LSE Business Review Wed, 05 Feb 2020 06:00:43 GMT language
The days of collecting your carriage clock and waving goodbye to your workmates of 45 years are over, particularly as more people, whether through choice or necessity, are now working into their late 60s and 70s. In the EU, about one fifth (19%) of the population is 65 or more. A 65-year-old in the United Kingdom can now expect to live for another 23 years, almost 10 years longer than in 1948. And in the not-too-distant future, retirees in Europe will outnumber the working-age population, despite efforts to raise the retirement age.
The average retirement age for men and women across Europe is currently 65, but Spain, Germany and France plan to increase the age to 67. While in the UK, there are plans to increase the retirement age to 68. Yet, while the fastest growing labour pool is older workers, these workers are also reporting a rise in age discrimination. Ageism is now the most common type of discrimination in Europe.
It cuts both ways for older and younger workers, but older workers are most likely to report complaints of ageism. In Europe, 44% of older workers, and 64% in the UK said they were concerned about age discrimination. Both older men and women report biases in the workplace, particularly relating to their ability and performance. They report being seen as less innovative, less able to adapt and less qualified than younger members of staff; they suffer in a working culture that favours younger employees.
These issues are even more dire for older women, who also face a gender pay gap penalty. Women experience ageism from around the age of 40 in the UK, compared with men who experience it from 45. Older women can feel marginalised and pressured, for instance, to adhere to gendered youthful beauty standards. For example, women are reportedly more likely to dye their hair to cover any grey, than men. Older women are also more likely to be rejected for jobs than older men; and are twice as likely to not be called back for another interview than women under 45. In the United States, from 2007 to 2013, the unemployment rate for older women (over 65) jumped from 14% to 50%. This is despite studies revealing how older employees positively contribute to companies financially and culturally including:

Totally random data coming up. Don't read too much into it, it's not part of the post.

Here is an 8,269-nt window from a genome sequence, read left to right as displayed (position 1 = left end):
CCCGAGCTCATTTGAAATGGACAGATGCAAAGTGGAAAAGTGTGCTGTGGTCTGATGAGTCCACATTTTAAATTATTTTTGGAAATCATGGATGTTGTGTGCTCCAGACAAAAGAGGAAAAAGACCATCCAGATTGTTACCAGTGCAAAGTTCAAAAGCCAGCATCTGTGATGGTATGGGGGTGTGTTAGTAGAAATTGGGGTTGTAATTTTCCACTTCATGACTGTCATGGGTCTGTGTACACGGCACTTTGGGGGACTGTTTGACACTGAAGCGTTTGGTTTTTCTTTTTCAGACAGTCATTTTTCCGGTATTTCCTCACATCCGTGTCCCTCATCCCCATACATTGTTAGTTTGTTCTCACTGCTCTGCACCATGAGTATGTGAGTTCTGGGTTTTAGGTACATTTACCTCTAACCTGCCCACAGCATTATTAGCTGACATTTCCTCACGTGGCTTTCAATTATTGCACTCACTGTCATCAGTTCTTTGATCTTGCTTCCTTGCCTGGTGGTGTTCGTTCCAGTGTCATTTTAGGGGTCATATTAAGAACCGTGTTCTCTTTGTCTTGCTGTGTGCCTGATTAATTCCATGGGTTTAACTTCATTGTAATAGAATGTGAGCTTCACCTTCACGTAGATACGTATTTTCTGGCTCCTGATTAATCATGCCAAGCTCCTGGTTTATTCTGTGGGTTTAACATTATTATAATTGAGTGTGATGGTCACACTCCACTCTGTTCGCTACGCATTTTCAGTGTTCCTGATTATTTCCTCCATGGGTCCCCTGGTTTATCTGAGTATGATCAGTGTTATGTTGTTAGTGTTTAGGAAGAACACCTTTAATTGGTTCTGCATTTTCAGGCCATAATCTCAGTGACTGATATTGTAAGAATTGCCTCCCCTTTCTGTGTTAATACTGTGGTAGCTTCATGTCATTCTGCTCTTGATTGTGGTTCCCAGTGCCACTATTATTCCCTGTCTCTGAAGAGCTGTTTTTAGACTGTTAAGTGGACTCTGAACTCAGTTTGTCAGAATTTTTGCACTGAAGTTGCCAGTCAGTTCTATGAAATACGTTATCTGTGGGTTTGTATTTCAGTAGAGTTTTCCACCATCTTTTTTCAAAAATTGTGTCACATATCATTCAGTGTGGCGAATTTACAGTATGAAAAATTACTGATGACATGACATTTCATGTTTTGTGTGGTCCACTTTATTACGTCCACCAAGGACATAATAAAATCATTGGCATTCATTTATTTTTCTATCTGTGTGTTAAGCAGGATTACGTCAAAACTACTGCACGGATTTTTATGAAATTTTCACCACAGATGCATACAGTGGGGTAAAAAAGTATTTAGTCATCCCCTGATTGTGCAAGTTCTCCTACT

- the benefits of holding onto more talent and experience;
- the importance of mutual training and swapping of experience between older and younger individuals, which can support better decision-making and increased productivity and innovation;
- cost savings from retaining older employees rather than hiring new talent;
- and a happier team as older individuals tend to report higher job satisfaction levels.
A 2013 study from Zwick, Göbel and Fries also showed that mixed-age teams in the workplace are more productive than teams of workers all the same age. Simply put, companies that discriminate against segments of the population from accessing work they’re qualified to do will lose out in the ‘war for talent’.
Catalyst research has found that people who are not truly embraced as part of a team can feel excluded and are prohibited from advancing within the organisation. Companies may have started to look at age as a diversity issue, with recent efforts mostly focused on the millennial generation, who are estimated to make up around half the workforce, but how are they addressing older generations in diversity efforts? By ignoring older workers as a dimension of diversity, organisations are losing knowledge, skills and experience. A study by PwC estimates that OECD (Organization for Economic Cooperation and Development) members could increase their total GDP by around $3.5 trillion by following New Zealand’s example of having one of the highest employment rates in the world for older workers (55 and over).
How can organisations sell to the marketplace if they do not represent them? Visa reported in 2016 that people over 50 represent more than half of U.S. consumer spending; products and services for this growing segment of the population will be a rich source of future market growth.
It is time for the corporate world to treat ageism against older workers as they would any form of prejudice, based on negative stereotypes and myths. Age, like gender, does not predict a worker’s value. Bias is holding older workers back and needs to be removed from the workplace. Organisations that value older workers’ contribution and experience, and do not see them as ‘past their sell-by date,’ could be unlocking a key to their future prosperity in the 21st century.
- This blog post expresses the views of its author(s), not the position of LSE Business Review or the London School of Economics.
- Featured image by BBH Singapore on Unsplash
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Allyson Zimmermann is the executive director for Europe, Middle East and Africa at Catalyst, a global non-profit that works with CEOs and leading companies to build workplaces that work for women. Allyson is responsible for shaping the strategy for Catalyst’s continued growth and supporter engagement.